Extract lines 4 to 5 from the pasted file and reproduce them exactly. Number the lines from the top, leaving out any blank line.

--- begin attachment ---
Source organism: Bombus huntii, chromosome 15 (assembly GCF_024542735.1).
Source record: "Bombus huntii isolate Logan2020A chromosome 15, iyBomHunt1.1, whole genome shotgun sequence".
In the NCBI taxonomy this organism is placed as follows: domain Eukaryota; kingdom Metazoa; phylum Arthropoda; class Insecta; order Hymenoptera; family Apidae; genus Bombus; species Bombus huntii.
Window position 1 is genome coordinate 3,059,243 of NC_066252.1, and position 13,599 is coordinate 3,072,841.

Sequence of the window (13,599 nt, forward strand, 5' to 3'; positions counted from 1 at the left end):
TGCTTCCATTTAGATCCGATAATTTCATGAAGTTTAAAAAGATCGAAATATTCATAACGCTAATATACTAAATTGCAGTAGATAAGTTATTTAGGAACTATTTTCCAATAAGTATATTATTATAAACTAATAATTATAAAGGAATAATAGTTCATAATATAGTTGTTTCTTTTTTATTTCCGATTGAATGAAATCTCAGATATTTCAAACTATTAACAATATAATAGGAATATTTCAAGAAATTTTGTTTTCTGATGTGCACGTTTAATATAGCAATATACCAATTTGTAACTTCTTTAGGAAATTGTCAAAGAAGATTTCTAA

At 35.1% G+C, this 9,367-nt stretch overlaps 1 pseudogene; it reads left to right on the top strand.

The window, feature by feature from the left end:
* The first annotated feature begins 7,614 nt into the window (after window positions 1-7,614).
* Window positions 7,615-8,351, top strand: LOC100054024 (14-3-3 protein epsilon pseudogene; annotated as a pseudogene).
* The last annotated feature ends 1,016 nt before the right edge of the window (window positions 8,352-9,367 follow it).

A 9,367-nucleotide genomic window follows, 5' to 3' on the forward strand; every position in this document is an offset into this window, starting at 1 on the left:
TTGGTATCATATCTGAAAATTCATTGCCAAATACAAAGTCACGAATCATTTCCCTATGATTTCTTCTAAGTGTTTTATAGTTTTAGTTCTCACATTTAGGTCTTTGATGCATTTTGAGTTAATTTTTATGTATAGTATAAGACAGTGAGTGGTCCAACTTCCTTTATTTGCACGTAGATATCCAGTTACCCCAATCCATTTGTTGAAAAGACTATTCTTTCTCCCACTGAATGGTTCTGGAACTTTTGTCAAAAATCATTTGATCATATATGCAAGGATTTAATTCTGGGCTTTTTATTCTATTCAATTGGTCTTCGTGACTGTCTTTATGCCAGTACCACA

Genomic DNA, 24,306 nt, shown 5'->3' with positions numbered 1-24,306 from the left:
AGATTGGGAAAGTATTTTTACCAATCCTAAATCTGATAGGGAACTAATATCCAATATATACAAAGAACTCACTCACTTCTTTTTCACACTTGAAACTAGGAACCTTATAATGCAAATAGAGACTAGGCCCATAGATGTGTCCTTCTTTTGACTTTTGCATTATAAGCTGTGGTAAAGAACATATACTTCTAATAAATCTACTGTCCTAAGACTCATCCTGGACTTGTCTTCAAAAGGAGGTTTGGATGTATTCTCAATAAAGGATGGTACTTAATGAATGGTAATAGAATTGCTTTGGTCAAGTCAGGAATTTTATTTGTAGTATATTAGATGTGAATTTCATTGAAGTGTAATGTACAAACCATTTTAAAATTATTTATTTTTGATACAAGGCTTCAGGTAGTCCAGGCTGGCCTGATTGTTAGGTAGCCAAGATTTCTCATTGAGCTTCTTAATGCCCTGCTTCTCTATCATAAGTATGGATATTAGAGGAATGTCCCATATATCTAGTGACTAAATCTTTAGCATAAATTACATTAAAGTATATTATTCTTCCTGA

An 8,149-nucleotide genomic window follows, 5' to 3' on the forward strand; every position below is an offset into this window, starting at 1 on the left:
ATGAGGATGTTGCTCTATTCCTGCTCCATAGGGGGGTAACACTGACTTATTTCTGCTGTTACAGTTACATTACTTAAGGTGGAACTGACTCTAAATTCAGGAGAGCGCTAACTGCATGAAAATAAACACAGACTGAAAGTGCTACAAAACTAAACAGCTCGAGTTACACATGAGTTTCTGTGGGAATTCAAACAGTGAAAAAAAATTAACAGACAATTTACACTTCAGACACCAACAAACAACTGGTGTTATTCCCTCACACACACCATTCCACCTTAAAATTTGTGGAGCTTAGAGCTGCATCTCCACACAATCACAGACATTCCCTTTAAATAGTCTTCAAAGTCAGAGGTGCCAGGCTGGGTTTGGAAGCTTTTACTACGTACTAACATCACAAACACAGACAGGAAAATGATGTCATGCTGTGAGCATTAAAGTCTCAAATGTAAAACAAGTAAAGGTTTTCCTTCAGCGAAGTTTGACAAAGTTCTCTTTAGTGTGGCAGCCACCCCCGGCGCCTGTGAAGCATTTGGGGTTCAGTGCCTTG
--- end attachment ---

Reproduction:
Window position 1 is genome coordinate 3,059,243 of NC_066252.1, and position 13,599 is coordinate 3,072,841.

Sequence of the window (13,599 nt, forward strand, 5' to 3'; positions counted from 1 at the left end):